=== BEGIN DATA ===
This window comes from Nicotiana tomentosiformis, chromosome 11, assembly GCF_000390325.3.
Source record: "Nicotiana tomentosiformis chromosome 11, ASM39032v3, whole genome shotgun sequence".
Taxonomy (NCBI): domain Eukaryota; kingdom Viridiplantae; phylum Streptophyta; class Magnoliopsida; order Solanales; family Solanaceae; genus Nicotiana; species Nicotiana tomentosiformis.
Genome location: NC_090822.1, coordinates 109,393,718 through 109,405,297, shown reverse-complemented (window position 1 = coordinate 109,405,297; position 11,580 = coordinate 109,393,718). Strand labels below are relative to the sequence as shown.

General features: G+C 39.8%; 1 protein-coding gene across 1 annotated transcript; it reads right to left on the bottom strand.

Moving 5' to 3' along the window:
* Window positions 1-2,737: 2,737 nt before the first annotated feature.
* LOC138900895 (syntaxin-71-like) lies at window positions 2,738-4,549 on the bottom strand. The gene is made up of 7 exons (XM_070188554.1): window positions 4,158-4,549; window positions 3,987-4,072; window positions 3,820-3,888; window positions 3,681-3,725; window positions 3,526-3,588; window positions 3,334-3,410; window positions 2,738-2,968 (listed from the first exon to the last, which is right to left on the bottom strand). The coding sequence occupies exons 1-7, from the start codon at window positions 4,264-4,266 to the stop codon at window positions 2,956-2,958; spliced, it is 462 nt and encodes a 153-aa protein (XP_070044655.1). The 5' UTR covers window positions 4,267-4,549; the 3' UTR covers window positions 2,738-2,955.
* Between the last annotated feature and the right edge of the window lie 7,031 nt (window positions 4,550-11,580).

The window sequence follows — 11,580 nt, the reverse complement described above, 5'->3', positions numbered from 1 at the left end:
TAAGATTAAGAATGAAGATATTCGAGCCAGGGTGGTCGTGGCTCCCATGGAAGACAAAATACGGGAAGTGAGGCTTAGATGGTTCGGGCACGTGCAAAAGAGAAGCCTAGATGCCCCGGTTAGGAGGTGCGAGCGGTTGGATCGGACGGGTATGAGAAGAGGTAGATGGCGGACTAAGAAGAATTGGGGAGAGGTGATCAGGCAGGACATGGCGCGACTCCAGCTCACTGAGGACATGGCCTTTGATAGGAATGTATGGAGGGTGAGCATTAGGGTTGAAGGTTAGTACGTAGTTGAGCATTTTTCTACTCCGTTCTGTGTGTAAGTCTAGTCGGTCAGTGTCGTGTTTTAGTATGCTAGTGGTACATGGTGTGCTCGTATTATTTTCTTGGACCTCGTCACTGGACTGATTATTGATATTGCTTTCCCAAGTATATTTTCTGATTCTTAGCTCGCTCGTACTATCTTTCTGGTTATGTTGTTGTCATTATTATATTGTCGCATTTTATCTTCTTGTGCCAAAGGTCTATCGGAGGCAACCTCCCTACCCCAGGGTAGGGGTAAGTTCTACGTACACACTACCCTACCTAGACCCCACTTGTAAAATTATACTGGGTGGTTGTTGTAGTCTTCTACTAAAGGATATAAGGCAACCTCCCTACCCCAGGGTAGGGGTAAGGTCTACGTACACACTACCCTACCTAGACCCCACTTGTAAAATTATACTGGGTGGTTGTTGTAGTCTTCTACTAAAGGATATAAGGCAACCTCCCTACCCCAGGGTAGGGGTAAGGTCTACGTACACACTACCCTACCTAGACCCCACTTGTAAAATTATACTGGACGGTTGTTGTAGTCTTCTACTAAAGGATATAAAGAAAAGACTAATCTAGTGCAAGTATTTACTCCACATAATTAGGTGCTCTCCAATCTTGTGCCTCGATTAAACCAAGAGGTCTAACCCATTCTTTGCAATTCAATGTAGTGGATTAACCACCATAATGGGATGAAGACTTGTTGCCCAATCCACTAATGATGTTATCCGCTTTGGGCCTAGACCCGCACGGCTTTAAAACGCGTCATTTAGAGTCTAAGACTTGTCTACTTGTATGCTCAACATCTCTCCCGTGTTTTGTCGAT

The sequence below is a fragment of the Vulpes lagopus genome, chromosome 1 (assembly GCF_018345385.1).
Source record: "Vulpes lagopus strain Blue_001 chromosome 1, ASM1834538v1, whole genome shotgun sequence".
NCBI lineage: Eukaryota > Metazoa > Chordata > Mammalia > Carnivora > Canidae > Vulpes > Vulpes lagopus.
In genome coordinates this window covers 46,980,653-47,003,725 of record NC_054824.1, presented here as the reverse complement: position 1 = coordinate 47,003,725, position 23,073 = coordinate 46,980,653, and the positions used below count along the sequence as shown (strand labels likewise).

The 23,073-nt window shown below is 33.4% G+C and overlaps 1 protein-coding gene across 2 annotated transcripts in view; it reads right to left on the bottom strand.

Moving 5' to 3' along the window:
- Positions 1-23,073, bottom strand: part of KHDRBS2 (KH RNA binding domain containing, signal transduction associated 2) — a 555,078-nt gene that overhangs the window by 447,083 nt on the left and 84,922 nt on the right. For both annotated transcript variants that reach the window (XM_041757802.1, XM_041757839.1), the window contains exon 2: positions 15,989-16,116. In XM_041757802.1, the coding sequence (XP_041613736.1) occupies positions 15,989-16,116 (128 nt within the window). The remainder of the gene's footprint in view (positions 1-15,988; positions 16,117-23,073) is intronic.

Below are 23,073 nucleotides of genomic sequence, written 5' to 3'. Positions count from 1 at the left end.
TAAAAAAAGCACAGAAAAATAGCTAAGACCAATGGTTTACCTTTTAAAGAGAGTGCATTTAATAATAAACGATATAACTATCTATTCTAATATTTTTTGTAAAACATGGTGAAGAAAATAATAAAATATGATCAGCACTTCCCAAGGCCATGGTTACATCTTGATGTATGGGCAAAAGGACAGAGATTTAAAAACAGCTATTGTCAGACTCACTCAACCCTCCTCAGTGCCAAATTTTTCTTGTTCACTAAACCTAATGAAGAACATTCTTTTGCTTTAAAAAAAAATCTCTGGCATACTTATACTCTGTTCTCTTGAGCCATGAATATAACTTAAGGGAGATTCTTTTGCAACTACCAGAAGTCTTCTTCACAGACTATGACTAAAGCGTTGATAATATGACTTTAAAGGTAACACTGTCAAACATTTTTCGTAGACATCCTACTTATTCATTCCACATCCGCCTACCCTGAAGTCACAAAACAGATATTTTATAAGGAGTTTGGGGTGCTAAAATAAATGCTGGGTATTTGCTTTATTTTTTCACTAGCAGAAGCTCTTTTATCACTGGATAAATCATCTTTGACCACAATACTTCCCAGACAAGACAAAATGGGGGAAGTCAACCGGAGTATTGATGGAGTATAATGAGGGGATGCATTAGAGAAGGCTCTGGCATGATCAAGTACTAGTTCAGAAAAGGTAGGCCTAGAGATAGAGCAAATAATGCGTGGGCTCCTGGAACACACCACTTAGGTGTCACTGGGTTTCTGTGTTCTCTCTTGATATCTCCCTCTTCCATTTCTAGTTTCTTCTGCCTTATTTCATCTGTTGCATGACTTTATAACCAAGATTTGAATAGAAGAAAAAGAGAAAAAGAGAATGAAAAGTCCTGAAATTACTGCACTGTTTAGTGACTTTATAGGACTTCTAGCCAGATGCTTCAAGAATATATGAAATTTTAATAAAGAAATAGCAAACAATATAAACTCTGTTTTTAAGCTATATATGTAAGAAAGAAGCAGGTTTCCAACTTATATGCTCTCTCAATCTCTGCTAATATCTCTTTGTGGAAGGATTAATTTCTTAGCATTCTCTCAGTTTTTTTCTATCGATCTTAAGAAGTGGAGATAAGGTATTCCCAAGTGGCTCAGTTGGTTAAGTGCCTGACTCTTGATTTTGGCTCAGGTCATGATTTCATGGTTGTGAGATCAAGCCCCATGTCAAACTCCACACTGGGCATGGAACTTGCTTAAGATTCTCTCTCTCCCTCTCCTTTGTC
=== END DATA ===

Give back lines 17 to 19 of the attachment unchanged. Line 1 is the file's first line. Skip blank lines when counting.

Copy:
Moving 5' to 3' along the window:
- Positions 1-23,073, bottom strand: part of KHDRBS2 (KH RNA binding domain containing, signal transduction associated 2) — a 555,078-nt gene that overhangs the window by 447,083 nt on the left and 84,922 nt on the right. For both annotated transcript variants that reach the window (XM_041757802.1, XM_041757839.1), the window contains exon 2: positions 15,989-16,116. In XM_041757802.1, the coding sequence (XP_041613736.1) occupies positions 15,989-16,116 (128 nt within the window). The remainder of the gene's footprint in view (positions 1-15,988; positions 16,117-23,073) is intronic.

Below are 23,073 nucleotides of genomic sequence, written 5' to 3'. Positions count from 1 at the left end.